It’s hard to ignore the spectacular view of waves breaking on Thirroul beach; but at Flanagans Dining it’s more difficult to tear yourself away from the food.[fold]
Just over an hour from Sydney, a swift turn off the M1 before reaching the thick of Wollongong will see you in Thirroul. If you have a little more time, however, indulge in a drive down the densely forested road through the Royal National Park, which twists and turns along the cliff face.
The restaurant’s previous incarnation was a no-frills fish and chipper, despite its striking 1940s art-deco style building. But in the last year, Flanagans has stepped things up. Thirroul local John Connolly has partnered with ex-Efendy chef Arman Uz to rejig the space, committing to a menu of locally caught seafood, previously unavailable (or ignored) in the area. “Some people, they don’t know what to do when they’re served a whole fish for lunch,” says chef Uz, who’s sipping tea at a table overlooking the white stretch of beach. “For a while, they just wanted ordinary battered fish and chips, salmon or steak; they didn’t really understand what we were doing here.”
Just over a year down the track, the restaurant is spilling with locals and visitors from the big smoke. The menu, which changes weekly, incorporates hints of Turkish influence thanks to Uz’s background. While delicately plated, the food’s relaxed during the day, and transforms into a seven-course degustation on Saturday nights.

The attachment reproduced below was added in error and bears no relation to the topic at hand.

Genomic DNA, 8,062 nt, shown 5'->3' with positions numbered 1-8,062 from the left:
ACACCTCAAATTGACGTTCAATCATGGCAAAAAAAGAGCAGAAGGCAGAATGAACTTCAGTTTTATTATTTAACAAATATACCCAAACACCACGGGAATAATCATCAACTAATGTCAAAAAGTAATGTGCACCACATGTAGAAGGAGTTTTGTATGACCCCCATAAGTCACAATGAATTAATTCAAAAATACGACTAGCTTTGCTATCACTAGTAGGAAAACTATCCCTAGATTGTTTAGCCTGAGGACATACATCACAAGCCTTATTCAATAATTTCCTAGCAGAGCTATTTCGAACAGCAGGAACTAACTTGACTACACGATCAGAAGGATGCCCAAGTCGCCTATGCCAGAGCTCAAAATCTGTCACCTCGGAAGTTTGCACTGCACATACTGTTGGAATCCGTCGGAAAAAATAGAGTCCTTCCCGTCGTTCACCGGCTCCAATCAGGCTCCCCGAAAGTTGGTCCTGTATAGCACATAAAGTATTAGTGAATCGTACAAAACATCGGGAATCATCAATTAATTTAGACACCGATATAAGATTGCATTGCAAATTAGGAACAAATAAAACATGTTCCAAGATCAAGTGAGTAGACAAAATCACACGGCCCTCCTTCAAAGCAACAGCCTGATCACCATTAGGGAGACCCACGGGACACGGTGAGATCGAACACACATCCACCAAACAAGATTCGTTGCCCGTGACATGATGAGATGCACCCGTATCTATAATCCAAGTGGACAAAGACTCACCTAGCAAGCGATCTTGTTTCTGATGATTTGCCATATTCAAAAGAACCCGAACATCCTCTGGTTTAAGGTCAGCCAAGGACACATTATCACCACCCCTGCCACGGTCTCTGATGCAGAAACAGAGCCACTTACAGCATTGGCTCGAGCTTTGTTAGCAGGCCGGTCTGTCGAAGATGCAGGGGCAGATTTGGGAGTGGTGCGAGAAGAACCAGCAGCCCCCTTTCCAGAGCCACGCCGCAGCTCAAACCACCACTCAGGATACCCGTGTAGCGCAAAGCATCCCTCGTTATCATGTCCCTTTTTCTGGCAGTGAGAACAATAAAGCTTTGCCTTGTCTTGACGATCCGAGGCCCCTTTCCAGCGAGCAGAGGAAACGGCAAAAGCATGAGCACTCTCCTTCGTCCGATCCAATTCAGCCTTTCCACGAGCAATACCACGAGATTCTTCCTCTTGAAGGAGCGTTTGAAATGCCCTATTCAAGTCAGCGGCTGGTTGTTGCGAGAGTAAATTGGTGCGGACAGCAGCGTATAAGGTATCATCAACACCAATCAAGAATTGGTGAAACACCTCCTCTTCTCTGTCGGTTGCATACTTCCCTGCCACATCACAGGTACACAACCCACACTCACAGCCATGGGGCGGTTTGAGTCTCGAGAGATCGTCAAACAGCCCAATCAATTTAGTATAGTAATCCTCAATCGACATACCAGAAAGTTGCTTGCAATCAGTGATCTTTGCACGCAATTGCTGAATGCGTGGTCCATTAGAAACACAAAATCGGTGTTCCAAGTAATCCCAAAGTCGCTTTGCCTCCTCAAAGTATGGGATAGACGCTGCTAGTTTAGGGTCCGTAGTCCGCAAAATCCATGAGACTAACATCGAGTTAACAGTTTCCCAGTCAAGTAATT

A Pigs Fly cider or Pale Ale from Bowral, or even a chardonnay of the same region makes a neat match to a dish of whole-fried salt and pepper rock cod, the flesh succulent beneath a crisp shell.
Plump scallops come pan-seared atop dabs of ruby-red chilli sambal and a scattering of micro herbs, grown in the gardens of Uz and Connolly. Monkfish, a monstrous-looking thing in the wild and an oft-overlooked fish in kitchens, arrives at the table moulded into spiced and herby kofte, and also as a pan-roasted fillet with fried florets of cauliflower and spoonfuls of citrusy gremolata.
Uz’s Turkish background also rears its head on the dessert menu, where a dusting of sumac can be seen over creamy, piped white chocolate, strawberries, dried and powdered coconut and raspberry pearls. Each dish is dazzlingly rich in colour, micro herbs, edible flowers and greens that are used wisely. A diligence and delicacy with plating is an evident passion for the chefs here, elevating the experience to one that easily matches a much bigger kitchen in the city. The inclusion of a take-away kiosk to the side of the building keeps the sand-dwellers fed and happy, and maintains a close connection to the humble roots of this place. If that view doesn’t cap things off, maybe a post-lunch swim will, but we’re willing to bet you’ll be back soon.
Flanagans Dining Room
Thirroul Beach Promenade, Thirroul
(02) 4268 1598